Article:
NRSVue: So his fame spread throughout all Syria, and they brought to him all the sick, those who were afflicted with various diseases and pains, people possessed by demons or having epilepsy or afflicted with paralysis, and he cured them.
The scholars explain: “When context permits, NRSVue avoids translations that identify people in terms of a disability.” This brings a modern sensibility to bear, because we now believe that an illness or symptom is something a person has, not who they are. This rewording is helpful for scholarly, church and public readers. The reference to demon possession … well, modern audiences can make of that what they will, no matter how we phrase it.
Each change illuminates not only how the old and new language speak to us, but also how we filter and frame the texts we consume. As this edition attempts to both modernize and improve historical accuracy, we need to notice some of the stunning cross-purposes in play within and about the Bible in any particular era.
To consider these 20,000-plus revisions, and to observe how our own understanding changes, is to see why many scholars refer to “living” biblical texts. The real character of such material develops and is alive in new ways for each different time and situation.
Over the past 10 years I have been part of a project considering a fecund moment almost 2,000 years ago in the formation of texts that eventually became Christian canon. Our findings, presented in “After Jesus Before Christianity,” portray a living and often shifting “word.” One sees that ancient meaning-making, even among the early authors and audiences in the original languages, was strikingly similar to today’s expanding territory for Bible engagement through swirling conversations, translations, revisions and interpretations.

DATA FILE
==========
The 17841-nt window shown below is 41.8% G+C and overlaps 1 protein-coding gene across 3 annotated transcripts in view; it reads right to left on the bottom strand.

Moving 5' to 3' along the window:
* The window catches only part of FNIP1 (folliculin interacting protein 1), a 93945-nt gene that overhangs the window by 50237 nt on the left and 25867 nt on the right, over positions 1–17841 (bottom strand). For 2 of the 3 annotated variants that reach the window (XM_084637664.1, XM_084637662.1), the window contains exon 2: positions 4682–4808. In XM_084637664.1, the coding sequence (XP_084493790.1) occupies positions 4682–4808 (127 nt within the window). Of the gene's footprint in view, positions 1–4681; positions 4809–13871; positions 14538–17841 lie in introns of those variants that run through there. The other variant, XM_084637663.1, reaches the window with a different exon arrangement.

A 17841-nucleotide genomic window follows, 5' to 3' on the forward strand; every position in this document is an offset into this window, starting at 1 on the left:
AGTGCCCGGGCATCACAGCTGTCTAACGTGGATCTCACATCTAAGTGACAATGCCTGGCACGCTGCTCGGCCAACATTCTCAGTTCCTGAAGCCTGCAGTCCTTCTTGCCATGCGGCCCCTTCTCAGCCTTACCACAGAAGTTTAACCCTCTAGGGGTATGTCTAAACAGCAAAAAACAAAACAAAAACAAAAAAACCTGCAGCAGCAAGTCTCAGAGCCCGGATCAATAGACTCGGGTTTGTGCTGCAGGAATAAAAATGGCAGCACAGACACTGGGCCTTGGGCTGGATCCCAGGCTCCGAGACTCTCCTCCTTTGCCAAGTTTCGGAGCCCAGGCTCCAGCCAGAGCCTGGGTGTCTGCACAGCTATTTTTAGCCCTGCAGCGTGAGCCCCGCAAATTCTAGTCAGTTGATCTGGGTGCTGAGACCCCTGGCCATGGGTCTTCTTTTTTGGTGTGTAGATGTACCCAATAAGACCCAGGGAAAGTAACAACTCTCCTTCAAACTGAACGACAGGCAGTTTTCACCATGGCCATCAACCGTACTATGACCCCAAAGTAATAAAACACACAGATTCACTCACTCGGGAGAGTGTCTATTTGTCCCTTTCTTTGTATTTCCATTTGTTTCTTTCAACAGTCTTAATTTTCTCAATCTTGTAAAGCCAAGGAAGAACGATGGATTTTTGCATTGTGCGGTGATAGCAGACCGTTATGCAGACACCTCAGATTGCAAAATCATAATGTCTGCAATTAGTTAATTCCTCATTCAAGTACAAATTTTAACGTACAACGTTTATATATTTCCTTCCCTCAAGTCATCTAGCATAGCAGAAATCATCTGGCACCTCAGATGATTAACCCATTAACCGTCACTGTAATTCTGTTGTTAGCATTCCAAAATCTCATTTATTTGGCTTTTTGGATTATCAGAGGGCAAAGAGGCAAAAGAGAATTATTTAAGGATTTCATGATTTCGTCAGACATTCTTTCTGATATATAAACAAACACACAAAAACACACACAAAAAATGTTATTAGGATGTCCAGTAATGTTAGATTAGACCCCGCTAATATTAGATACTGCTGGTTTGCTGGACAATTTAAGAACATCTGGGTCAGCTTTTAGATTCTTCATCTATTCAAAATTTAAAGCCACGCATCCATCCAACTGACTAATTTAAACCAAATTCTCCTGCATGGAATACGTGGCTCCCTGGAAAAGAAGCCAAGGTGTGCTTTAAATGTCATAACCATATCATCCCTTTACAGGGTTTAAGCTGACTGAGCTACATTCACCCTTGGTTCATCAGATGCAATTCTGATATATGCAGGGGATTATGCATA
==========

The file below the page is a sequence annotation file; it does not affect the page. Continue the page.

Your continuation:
Those texts from the first few centuries of multiple Jesus groups were full of creativity, rich with nuance from a time of great diversity. The word “christian” certainly did not mean a member of a religion in the early centuries. The word hardly existed at all in the first century and varied widely in meanings among the second and third century users of the term. These authors’ concept of gender was full of fluidity, which manifested in word choice and practice.
Modern audiences might squirm over these agendas and ambiguities, but they are intrinsic to texts that come to be called scripture. Biblical scholar Vincent Wimbush has coined a term for the process, “scripturalizing,” which acknowledges the aliveness of texts and how they become present through modifications in words and meanings. He now uses scripturalizing particularly in the ways the Bible belongs to African Americans throughout the last 400 years. Integrating earlier scholarship in cultural studies while challenging white domination of biblical study, Wimbush writes: “This means seeing scripture as reflective of the basic ‘play-element’ in culture, as rites, performances, and their varied veiling and unveiling operations and effects.”
Don’t look to the latest biblical revision to settle theological questions, but to raise important new ones, urging us to look deeper and wider into the texts as well as into ourselves. The updated edition of the New Revised Standard Version is its own act of unveiling.